There are many otherwise intelligent people out there who believe far crazier stuff than this. I'll just leave it at that.
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Re: Friend's Father's Financial Advisor - 100% Bonds Last 10 Years

Post by navyitaly »

I dont worry or care about what others that have no bearing or affect on my life do w their money.
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Re: Friend's Father's Financial Advisor - 100% Bonds Last 10 Years

Post by flyonnylon »

FA is probably taking profits on the side.

Just saying.
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Re: Friend's Father's Financial Advisor - 100% Bonds Last 10 Years

Post by abuss368 »

Money_Badger wrote: Fri Apr 30, 2021 1:10 pm Your friend's father doesn't sound too bright ...nor does his advisor, so it's a marriage made in heaven.
That may be not accurate. Perhaps the father does not know any better and could benefit from the professional advice of a different advisor.

I would be willing to give the benefit of the doubt.

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Re: Friend's Father's Financial Advisor - 100% Bonds Last 10 Years

Post by spencer99 »

Nothing in the OP makes me think this is sketchy, but slightly off-topic - In a situation like this, who would be the custodian of the numerous individual corporate bonds the advisor uses to build portfolios?

s
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Re: Friend's Father's Financial Advisor - 100% Bonds Last 10 Years

Post by celia »

ef11 wrote: Fri Apr 30, 2021 9:43 am What in the world is going on here?
Seems like this advisor has found enough clients who agree with him (although I see the possibility of "churning" here).
What are the communities thoughts on an advisor that positions clients' money this way?
I say "to each his own...".
AND, my mind is blown away by your mind being blown away... LOL :D :D :D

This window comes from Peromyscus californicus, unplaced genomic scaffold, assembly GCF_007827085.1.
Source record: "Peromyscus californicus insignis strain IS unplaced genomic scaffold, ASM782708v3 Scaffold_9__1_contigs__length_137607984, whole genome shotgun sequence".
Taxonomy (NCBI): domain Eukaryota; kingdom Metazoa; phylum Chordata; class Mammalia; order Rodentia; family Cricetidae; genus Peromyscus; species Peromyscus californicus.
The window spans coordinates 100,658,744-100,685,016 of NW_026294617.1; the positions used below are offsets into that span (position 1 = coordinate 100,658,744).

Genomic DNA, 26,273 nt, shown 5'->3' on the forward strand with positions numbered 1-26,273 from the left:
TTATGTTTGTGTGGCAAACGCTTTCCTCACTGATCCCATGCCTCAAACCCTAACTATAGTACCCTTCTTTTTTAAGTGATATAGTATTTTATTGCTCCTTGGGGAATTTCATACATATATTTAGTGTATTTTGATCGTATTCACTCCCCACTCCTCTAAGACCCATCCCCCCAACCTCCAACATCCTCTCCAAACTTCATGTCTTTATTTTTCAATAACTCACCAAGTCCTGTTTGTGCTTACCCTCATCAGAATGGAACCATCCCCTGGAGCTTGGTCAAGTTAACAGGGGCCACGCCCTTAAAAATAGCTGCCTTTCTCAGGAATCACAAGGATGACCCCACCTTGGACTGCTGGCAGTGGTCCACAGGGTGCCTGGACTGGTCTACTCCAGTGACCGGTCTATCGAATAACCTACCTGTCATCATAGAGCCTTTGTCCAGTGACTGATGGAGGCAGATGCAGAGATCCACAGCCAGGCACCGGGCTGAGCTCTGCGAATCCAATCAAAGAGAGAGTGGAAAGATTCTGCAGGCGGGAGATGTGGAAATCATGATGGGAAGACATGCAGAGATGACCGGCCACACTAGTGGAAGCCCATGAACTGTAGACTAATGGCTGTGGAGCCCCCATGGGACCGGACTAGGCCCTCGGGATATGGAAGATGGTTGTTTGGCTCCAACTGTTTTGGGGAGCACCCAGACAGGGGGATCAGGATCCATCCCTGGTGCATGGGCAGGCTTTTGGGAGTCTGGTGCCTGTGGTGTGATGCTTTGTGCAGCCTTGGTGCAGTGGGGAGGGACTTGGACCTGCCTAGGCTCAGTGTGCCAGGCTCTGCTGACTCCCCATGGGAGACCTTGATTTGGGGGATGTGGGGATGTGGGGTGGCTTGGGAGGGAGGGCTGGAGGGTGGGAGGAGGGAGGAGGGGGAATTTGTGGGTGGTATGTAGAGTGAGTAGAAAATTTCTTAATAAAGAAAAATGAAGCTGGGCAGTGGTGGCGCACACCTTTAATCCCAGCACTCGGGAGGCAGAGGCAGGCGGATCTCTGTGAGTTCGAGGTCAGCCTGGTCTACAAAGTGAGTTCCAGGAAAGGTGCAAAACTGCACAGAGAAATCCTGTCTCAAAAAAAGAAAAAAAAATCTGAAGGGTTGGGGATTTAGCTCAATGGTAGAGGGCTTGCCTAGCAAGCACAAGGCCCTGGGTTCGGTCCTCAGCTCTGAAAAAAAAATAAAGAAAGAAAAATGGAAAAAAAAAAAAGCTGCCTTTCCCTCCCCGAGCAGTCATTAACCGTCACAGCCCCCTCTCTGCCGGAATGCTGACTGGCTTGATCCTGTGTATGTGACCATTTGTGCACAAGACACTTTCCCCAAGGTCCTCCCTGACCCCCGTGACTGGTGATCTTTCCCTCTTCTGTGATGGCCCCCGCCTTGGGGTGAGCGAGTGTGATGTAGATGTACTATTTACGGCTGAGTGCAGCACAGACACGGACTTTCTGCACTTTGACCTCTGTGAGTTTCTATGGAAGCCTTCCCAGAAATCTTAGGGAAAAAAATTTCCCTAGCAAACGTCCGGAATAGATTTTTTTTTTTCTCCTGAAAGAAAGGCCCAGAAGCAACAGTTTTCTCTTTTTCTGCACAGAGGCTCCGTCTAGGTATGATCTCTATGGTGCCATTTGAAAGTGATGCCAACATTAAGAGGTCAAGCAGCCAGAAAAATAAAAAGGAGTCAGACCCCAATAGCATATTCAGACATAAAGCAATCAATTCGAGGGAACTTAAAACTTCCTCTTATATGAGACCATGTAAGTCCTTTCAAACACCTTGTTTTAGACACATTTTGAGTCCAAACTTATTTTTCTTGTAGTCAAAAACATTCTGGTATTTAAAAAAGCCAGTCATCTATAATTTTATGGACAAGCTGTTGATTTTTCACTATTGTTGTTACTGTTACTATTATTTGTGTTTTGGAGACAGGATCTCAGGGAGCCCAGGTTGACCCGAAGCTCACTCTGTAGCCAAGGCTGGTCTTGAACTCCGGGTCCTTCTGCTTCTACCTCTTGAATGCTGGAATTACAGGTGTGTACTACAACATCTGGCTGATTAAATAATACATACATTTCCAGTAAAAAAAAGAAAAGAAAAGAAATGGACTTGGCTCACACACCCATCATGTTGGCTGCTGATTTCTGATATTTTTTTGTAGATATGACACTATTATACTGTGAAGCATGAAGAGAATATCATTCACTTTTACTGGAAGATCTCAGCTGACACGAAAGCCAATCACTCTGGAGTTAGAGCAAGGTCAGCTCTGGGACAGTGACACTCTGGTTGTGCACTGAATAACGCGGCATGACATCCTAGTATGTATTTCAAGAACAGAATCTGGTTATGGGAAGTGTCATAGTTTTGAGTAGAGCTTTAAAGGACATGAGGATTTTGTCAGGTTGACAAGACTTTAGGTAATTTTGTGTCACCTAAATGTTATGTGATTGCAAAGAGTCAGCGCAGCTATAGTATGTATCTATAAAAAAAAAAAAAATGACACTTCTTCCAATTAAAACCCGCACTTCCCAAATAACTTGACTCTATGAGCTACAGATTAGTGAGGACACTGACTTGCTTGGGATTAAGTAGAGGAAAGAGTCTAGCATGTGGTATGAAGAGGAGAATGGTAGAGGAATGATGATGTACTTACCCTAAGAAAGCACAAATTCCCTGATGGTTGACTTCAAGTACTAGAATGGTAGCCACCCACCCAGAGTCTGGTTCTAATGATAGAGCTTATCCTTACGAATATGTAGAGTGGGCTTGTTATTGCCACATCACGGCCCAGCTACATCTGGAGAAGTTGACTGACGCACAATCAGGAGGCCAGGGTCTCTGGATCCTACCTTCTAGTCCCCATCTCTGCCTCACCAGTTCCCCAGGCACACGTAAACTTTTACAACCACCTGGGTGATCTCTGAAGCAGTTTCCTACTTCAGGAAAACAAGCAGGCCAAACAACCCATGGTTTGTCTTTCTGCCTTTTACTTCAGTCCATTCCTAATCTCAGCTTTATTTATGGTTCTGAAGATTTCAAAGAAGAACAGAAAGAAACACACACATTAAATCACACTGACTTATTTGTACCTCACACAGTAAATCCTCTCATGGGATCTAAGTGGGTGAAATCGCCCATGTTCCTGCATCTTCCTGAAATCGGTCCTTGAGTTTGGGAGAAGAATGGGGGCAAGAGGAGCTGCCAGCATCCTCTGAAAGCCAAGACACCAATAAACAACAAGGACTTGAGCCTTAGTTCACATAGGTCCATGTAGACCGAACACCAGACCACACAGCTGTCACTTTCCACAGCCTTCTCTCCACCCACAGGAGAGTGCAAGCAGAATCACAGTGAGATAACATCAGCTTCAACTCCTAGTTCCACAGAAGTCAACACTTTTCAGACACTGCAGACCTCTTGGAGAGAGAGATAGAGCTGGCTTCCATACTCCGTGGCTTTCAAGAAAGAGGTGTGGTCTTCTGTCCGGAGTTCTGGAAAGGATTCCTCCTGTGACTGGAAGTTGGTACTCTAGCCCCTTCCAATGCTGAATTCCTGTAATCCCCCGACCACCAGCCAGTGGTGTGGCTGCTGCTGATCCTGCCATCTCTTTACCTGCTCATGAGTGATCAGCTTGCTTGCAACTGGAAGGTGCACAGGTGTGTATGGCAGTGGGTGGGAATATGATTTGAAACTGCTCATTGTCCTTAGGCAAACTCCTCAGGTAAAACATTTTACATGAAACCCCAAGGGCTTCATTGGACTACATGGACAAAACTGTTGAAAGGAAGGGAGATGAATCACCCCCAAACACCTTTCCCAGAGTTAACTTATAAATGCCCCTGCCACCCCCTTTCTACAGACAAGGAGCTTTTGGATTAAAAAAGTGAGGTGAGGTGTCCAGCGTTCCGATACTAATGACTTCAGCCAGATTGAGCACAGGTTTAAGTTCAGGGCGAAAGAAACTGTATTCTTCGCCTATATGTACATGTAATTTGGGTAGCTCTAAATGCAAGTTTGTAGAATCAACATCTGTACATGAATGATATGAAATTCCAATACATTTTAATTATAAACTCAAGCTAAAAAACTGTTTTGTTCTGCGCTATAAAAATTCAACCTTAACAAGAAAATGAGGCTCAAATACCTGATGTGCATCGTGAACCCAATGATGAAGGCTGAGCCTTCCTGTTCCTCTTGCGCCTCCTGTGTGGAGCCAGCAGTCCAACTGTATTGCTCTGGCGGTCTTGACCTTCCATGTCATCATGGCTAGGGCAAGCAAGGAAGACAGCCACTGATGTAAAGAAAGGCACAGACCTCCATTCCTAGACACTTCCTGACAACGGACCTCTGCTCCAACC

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Re: Friend's Father's Financial Advisor - 100% Bonds Last 10 Years

Post by mmcmonster »

It's possible that this advisor is "the bond whisperer" that other advisors use.

The bond market is complex and I wouldn't doubt that among investment advisors in an investment house you'll get a couple investors that will do all the bonds for the house. The other investors will have certain clients that only want bonds, so they point them at this guy rather than waste their time with them. In turn, this guy will give up clients that want stock exposure to his colleagues.

And it may not be just investors that want 100% bonds. He may just be responsible for 40 percent of a client's portfolio.

As for why it would be a waste of time for some advisors? If he's dealing in individual short term bonds, he's probably spending all day every day with expiring bonds and what to replace them with. A serious hassle that may not be worth the ER to some advisors.
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Re: Friend's Father's Financial Advisor - 100% Bonds Last 10 Years

Post by tomsense76 »

Wow that's pretty amazing :shock:
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Re: Friend's Father's Financial Advisor - 100% Bonds Last 10 Years

Post by Independent George »

Through 2010, this guy must have looked like an absolute genius. Depending on his age, he may well have spent thirty years providing his clients double-digit returns with minimal volatility, and saved them from three massive drawdowns.

Will this continue? Almost certainly not; 1981-2010 was the historical aberration, not the norm. But that thirty year period constitutes the entire investing life for a great many people; they're probably grateful for this amazing advisor. And if inflation spikes in the next couple years, leading to a sharp rise in interest rates followed by many years of gradual decline, he may live long enough to look like a genius once again.

It's exactly like when I argue with sports fans about how "wins" and "championships" are actually terrible measures of a player or team's skills - we might have this irrefutable, sophisticated, forward-looking theoretical knowledge backed by dozens of experts, but it runs contrary to the actual experience of a great many people.
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Re: Friend's Father's Financial Advisor - 100% Bonds Last 10 Years

Post by ef11 »

spencer99 wrote: Sat May 01, 2021 6:54 pm Nothing in the OP makes me think this is sketchy, but slightly off-topic - In a situation like this, who would be the custodian of the numerous individual corporate bonds the advisor uses to build portfolios?

s
The accounts are held at Fidelity.
mmcmonster wrote: Sat May 01, 2021 8:20 pm It's possible that this advisor is "the bond whisperer" that other advisors use.

The bond market is complex and I wouldn't doubt that among investment advisors in an investment house you'll get a couple investors that will do all the bonds for the house. The other investors will have certain clients that only want bonds, so they point them at this guy rather than waste their time with them. In turn, this guy will give up clients that want stock exposure to his colleagues.

And it may not be just investors that want 100% bonds. He may just be responsible for 40 percent of a client's portfolio.